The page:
Saturday, July 13, 2024

Beaches, architecture, affordability among the attractions of Mazatlán

When I moved to Mazatlán 15 years ago, I didn’t know everything it had to offer. I just knew it felt like “home” and had beautiful beaches, colonial architecture and was more affordable than other more popular Mexican tourist spots.

Since then, it’s been discovered anew for all those same reasons and is consistently named in the top five winter and retirement destinations. A thriving year-round cultural scene with an international roster of events, fantastic fresh seafood and a friendly community of locals, expats and snowbirds all add to its charm.


Mazatlán’s culinary landscape has some major players you’ll love: shrimp (it’s one of the biggest shrimping ports in the world); fresh fish, including tuna, marlin, swordfish, mahi-mahi and snapper and beer that’s literally cheaper than water.

Coffee anyone? Find the best — fresh-roasted, organic Mexican beans — at any of four Rico’s locations or two Looney Bean cafés. Sample a traditional Mexican breakfast of machaca, huevos divorciados or chilaquiles at La Fonda Chalío, Rincón de Natasha or Chayito’s.

Restaurants at Plaza Machado in the historic center of Mazatlán.
Restaurants at Plaza Machado in the historic center of Mazatlán.

No trip to Mazatlán is complete without at least a cocktail at Casa Garcia / El Presidio, a gorgeous, restored hacienda in Centro Histórico. Nearby in the Plaza Machado is Casa 46, upstairs in another gloriously renovated building; down the street is Topolo, where salsa Mexicana is made table-side. El Tunél, across from the Angela Peralta Theater, offers home-cooked traditional Mexican food in a simple setting; La Marea offers breakfast, Sunday brunch, lunch and dinner, with fantastic views of Stone Island and the lighthouse. North of Mazatlán in Villa Union, find the famed Cuchupeta’s serving traditional Sinaloa-style seafood since 1987.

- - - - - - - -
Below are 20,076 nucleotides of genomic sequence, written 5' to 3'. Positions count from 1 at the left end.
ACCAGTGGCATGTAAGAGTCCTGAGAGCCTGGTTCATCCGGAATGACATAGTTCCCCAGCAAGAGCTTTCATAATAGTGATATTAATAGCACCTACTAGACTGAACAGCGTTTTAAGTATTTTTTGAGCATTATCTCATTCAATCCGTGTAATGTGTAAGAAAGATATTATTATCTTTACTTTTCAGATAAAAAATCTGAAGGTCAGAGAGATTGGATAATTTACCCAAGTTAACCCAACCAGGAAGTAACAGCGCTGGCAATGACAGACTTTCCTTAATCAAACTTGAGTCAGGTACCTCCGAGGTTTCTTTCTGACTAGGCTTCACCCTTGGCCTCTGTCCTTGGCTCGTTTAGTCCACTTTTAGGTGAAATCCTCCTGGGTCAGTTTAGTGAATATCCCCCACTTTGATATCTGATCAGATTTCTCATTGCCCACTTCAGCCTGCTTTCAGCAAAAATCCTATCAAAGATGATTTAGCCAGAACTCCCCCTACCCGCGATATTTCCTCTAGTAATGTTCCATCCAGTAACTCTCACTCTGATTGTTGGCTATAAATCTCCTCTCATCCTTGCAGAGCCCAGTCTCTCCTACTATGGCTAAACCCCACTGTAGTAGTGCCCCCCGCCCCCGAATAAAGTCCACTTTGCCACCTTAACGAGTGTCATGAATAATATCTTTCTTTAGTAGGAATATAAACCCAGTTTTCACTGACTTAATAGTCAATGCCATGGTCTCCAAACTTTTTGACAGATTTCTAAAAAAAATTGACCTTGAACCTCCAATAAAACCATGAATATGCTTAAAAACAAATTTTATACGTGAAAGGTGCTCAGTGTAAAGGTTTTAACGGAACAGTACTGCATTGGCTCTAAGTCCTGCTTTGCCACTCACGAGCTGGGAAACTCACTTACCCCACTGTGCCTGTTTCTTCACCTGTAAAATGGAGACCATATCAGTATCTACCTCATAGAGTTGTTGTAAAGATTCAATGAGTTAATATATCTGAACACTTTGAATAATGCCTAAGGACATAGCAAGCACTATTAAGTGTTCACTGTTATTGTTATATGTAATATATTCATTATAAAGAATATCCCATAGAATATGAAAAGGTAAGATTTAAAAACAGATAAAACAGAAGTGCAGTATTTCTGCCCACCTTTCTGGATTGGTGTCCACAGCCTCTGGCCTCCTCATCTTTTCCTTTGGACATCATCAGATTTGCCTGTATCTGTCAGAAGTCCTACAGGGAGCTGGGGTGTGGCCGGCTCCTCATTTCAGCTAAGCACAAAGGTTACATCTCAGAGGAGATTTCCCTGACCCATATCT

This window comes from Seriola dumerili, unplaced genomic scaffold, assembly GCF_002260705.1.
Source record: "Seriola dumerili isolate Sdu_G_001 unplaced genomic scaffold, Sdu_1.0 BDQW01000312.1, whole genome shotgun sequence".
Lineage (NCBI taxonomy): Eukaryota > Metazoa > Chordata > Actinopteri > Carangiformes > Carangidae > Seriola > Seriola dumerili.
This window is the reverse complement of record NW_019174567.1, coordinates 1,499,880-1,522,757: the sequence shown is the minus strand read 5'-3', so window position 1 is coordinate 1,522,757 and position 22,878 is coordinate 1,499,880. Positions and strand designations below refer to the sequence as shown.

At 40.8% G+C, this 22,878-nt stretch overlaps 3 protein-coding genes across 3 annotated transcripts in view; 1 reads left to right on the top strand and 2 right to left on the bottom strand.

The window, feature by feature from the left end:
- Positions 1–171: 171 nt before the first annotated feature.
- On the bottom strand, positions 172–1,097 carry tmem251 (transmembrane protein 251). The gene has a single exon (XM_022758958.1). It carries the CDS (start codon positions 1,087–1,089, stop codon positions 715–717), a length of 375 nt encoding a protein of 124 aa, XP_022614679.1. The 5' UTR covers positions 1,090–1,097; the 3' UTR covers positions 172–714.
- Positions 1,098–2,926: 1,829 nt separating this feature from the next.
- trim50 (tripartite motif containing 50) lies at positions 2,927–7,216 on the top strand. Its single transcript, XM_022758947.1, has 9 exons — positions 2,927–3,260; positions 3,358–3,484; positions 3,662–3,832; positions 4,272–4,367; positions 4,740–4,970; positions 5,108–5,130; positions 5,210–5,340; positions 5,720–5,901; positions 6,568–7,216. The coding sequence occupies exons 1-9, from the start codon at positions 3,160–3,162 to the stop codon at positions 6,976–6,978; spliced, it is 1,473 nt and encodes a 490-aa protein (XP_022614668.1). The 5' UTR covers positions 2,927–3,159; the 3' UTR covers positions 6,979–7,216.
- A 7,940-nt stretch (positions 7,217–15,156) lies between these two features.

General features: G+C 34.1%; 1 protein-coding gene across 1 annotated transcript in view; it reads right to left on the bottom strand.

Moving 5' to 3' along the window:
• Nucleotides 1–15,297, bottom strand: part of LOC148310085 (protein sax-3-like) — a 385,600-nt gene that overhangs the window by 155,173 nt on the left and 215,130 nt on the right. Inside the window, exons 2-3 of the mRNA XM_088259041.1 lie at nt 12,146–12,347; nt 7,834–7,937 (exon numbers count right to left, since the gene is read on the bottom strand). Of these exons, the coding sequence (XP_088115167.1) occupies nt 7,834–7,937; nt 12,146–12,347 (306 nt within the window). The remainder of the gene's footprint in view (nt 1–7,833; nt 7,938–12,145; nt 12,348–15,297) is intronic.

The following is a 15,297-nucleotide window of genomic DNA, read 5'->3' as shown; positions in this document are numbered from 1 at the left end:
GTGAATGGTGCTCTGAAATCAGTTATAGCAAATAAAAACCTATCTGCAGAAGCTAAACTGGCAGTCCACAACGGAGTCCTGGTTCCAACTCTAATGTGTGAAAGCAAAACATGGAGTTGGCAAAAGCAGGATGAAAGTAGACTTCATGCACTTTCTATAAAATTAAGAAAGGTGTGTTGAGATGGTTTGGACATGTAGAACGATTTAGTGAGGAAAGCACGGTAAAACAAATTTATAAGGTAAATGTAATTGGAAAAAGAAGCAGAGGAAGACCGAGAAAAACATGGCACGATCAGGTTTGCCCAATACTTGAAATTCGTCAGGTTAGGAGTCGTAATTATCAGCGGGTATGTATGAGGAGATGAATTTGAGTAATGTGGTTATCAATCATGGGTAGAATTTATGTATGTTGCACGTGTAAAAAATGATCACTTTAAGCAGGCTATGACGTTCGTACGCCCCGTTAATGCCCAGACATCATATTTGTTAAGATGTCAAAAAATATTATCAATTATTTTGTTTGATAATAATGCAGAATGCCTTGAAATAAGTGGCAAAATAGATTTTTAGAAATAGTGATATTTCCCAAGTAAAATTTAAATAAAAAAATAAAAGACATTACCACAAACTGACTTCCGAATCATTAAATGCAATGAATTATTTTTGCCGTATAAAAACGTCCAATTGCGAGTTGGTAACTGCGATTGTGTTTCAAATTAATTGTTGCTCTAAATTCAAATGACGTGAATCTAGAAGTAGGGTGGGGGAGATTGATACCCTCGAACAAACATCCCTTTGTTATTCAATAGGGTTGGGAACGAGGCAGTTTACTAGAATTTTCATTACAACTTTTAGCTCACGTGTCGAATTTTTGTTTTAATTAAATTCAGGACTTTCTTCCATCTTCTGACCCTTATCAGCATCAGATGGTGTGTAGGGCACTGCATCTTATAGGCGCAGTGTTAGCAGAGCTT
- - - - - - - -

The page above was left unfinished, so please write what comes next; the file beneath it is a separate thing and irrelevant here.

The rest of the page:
Street food is a must; look for a taco cart crowded with locals (dinner set-up begins about 6:00 p.m.) and sample papas locas (fire-baked potatoes with all the regular fixin’s plus carne asada, guacamole and salsas) or a criminál, a gigantic flour tortilla stuffed with meat, cheese, grilled onions and more. Go on a Taco Tour with Chef Alistair of Water’s Edge to sample a variety of tacos and artisanal beers at Tres Islas Brewery and try your hand at tortilla-making too. Enjoy a refreshing raspado, shaved ice drizzled with fruit syrups, from street vendors with wheeled or bicycle carts.

For beachfront (or toes-in-the-sand) dining, try Pancho’s, Surf’s Up and Lety’s on Stone Island. Along the malecón, La Corriente is one of the palapa-roofed eateries offering pescado zarandeado, marinated whole fish grilled on an open fire and agua chile, fresh raw shrimp marinated in lime juice and chiles. Stunning sunsets and Happy Hour prices draw folks to Joe’s Oyster Bar, Puerto Viejo and Diego’s Beach House.

Young chefs are making their mark: Mano Santa, Agáta, Casa María and Esinti offer unique takes on traditional recipes and ingredients. La Olivia’s menu includes vegan options like grilled cauliflower ceviche and “Purple Toast” made with beet hummus.


Getting around is a cinch: The city is very walkable, and taxis, buses and Mazatlán’s signature transportation, the pulmonia (open-air golf cart taxis) easily get you wherever you want to go.

Mazatlán's signature transit vehicle, the pulmonía.
Mazatlán’s signature transit vehicle, the pulmonía.

Known for its exciting tapestry of festivals and fun things to do – many of them free – Mazatlan’s year-round calendar of annual events includes Carnaval (third biggest in the world), the Pacífico Marathon, attracting an international coterie of runners and Día de Los Muertos / Day of the Dead, celebrated for two days with family-friendly parades and theater events. Bystanders are encouraged to dress up, paint their faces and join in the fun.